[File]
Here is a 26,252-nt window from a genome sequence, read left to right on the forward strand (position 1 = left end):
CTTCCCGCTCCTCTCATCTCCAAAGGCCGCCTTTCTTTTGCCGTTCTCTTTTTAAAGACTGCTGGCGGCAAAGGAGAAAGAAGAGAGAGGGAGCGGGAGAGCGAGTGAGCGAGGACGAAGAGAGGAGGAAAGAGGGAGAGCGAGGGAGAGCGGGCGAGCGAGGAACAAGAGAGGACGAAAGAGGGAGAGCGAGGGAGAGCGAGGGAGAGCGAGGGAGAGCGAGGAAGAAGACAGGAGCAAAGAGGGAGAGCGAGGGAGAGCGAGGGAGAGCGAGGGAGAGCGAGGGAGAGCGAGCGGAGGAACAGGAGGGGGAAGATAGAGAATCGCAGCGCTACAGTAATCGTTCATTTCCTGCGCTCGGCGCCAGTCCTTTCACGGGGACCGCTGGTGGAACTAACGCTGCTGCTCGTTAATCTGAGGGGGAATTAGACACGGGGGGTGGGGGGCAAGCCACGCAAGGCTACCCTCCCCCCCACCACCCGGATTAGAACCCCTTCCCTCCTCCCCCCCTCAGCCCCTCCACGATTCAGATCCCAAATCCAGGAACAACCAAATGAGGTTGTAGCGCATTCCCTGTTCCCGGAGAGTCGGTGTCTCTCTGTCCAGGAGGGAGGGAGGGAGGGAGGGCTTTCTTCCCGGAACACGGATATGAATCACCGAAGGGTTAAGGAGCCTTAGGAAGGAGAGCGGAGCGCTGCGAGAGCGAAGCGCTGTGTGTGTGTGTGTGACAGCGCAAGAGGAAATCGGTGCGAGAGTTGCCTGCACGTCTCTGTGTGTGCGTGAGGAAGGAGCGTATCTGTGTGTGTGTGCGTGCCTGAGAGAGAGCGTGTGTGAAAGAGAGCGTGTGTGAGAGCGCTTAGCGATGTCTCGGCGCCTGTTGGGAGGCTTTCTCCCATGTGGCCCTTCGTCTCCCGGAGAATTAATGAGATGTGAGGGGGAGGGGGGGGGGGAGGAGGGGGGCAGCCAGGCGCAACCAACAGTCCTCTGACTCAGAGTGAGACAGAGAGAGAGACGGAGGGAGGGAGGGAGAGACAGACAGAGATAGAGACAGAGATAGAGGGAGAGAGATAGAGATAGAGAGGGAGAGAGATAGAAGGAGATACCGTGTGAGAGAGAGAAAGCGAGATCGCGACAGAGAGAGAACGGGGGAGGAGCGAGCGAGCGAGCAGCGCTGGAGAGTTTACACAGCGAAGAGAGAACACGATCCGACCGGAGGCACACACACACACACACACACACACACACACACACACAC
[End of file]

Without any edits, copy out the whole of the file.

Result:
Here is a 26,252-nt window from a genome sequence, read left to right on the forward strand (position 1 = left end):
CTTCCCGCTCCTCTCATCTCCAAAGGCCGCCTTTCTTTTGCCGTTCTCTTTTTAAAGACTGCTGGCGGCAAAGGAGAAAGAAGAGAGAGGGAGCGGGAGAGCGAGTGAGCGAGGACGAAGAGAGGAGGAAAGAGGGAGAGCGAGGGAGAGCGGGCGAGCGAGGAACAAGAGAGGACGAAAGAGGGAGAGCGAGGGAGAGCGAGGGAGAGCGAGGGAGAGCGAGGAAGAAGACAGGAGCAAAGAGGGAGAGCGAGGGAGAGCGAGGGAGAGCGAGGGAGAGCGAGGGAGAGCGAGCGGAGGAACAGGAGGGGGAAGATAGAGAATCGCAGCGCTACAGTAATCGTTCATTTCCTGCGCTCGGCGCCAGTCCTTTCACGGGGACCGCTGGTGGAACTAACGCTGCTGCTCGTTAATCTGAGGGGGAATTAGACACGGGGGGTGGGGGGCAAGCCACGCAAGGCTACCCTCCCCCCCACCACCCGGATTAGAACCCCTTCCCTCCTCCCCCCCTCAGCCCCTCCACGATTCAGATCCCAAATCCAGGAACAACCAAATGAGGTTGTAGCGCATTCCCTGTTCCCGGAGAGTCGGTGTCTCTCTGTCCAGGAGGGAGGGAGGGAGGGAGGGCTTTCTTCCCGGAACACGGATATGAATCACCGAAGGGTTAAGGAGCCTTAGGAAGGAGAGCGGAGCGCTGCGAGAGCGAAGCGCTGTGTGTGTGTGTGTGACAGCGCAAGAGGAAATCGGTGCGAGAGTTGCCTGCACGTCTCTGTGTGTGCGTGAGGAAGGAGCGTATCTGTGTGTGTGTGCGTGCCTGAGAGAGAGCGTGTGTGAAAGAGAGCGTGTGTGAGAGCGCTTAGCGATGTCTCGGCGCCTGTTGGGAGGCTTTCTCCCATGTGGCCCTTCGTCTCCCGGAGAATTAATGAGATGTGAGGGGGAGGGGGGGGGGGAGGAGGGGGGCAGCCAGGCGCAACCAACAGTCCTCTGACTCAGAGTGAGACAGAGAGAGAGACGGAGGGAGGGAGGGAGAGACAGACAGAGATAGAGACAGAGATAGAGGGAGAGAGATAGAGATAGAGAGGGAGAGAGATAGAAGGAGATACCGTGTGAGAGAGAGAAAGCGAGATCGCGACAGAGAGAGAACGGGGGAGGAGCGAGCGAGCGAGCAGCGCTGGAGAGTTTACACAGCGAAGAGAGAACACGATCCGACCGGAGGCACACACACACACACACACACACACACACACACACACAC